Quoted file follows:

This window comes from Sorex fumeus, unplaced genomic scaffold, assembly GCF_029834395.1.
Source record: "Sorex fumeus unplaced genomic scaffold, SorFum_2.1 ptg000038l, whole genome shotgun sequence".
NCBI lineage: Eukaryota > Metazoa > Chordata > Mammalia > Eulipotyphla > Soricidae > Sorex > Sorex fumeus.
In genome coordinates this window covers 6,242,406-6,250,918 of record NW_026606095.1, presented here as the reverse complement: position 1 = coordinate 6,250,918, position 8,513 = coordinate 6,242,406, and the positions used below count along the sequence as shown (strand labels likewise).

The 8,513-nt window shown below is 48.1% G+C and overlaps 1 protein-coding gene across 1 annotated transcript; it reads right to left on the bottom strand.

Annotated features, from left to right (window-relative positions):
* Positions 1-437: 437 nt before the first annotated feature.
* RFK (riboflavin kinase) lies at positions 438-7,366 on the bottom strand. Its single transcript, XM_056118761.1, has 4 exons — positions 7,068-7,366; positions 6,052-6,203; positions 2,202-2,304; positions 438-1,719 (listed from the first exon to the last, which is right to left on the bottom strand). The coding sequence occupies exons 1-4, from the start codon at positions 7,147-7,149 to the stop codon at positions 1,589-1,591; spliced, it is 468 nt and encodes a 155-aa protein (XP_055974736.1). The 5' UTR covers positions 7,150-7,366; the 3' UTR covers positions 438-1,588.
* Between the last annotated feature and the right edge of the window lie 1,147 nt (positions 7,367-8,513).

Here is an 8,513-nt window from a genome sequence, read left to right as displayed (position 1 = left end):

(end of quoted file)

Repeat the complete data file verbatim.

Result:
This window comes from Sorex fumeus, unplaced genomic scaffold, assembly GCF_029834395.1.
Source record: "Sorex fumeus unplaced genomic scaffold, SorFum_2.1 ptg000038l, whole genome shotgun sequence".
NCBI lineage: Eukaryota > Metazoa > Chordata > Mammalia > Eulipotyphla > Soricidae > Sorex > Sorex fumeus.
In genome coordinates this window covers 6,242,406-6,250,918 of record NW_026606095.1, presented here as the reverse complement: position 1 = coordinate 6,250,918, position 8,513 = coordinate 6,242,406, and the positions used below count along the sequence as shown (strand labels likewise).

The 8,513-nt window shown below is 48.1% G+C and overlaps 1 protein-coding gene across 1 annotated transcript; it reads right to left on the bottom strand.

Annotated features, from left to right (window-relative positions):
* Positions 1-437: 437 nt before the first annotated feature.
* RFK (riboflavin kinase) lies at positions 438-7,366 on the bottom strand. Its single transcript, XM_056118761.1, has 4 exons — positions 7,068-7,366; positions 6,052-6,203; positions 2,202-2,304; positions 438-1,719 (listed from the first exon to the last, which is right to left on the bottom strand). The coding sequence occupies exons 1-4, from the start codon at positions 7,147-7,149 to the stop codon at positions 1,589-1,591; spliced, it is 468 nt and encodes a 155-aa protein (XP_055974736.1). The 5' UTR covers positions 7,150-7,366; the 3' UTR covers positions 438-1,588.
* Between the last annotated feature and the right edge of the window lie 1,147 nt (positions 7,367-8,513).

Here is an 8,513-nt window from a genome sequence, read left to right as displayed (position 1 = left end):